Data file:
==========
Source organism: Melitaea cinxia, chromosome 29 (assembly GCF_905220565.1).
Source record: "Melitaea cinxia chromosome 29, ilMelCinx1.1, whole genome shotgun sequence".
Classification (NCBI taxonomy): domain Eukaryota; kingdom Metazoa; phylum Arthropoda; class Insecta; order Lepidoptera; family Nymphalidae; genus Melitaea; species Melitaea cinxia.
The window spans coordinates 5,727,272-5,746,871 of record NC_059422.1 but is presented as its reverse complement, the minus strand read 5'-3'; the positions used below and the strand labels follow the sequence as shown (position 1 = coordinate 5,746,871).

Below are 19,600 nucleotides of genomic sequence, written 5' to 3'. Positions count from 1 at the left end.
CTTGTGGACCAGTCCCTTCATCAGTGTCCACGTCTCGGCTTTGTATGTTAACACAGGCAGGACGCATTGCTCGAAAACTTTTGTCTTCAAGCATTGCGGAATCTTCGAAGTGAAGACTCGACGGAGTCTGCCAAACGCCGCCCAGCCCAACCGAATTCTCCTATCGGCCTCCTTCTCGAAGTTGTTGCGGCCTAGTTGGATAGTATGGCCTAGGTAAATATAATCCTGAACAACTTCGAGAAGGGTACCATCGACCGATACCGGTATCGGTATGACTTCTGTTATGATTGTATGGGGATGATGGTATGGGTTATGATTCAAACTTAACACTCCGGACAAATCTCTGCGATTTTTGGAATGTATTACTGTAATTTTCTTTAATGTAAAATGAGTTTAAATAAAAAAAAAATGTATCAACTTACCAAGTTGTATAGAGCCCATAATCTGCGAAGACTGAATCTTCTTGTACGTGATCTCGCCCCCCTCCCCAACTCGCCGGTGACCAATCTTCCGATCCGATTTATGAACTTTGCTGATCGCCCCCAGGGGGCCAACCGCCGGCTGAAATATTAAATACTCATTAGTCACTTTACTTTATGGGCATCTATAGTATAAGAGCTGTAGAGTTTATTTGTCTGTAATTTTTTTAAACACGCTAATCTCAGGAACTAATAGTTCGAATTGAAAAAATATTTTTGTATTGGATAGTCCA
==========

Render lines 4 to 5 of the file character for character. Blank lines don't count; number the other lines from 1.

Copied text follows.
The window spans coordinates 5,727,272-5,746,871 of record NC_059422.1 but is presented as its reverse complement, the minus strand read 5'-3'; the positions used below and the strand labels follow the sequence as shown (position 1 = coordinate 5,746,871).

Below are 19,600 nucleotides of genomic sequence, written 5' to 3'. Positions count from 1 at the left end.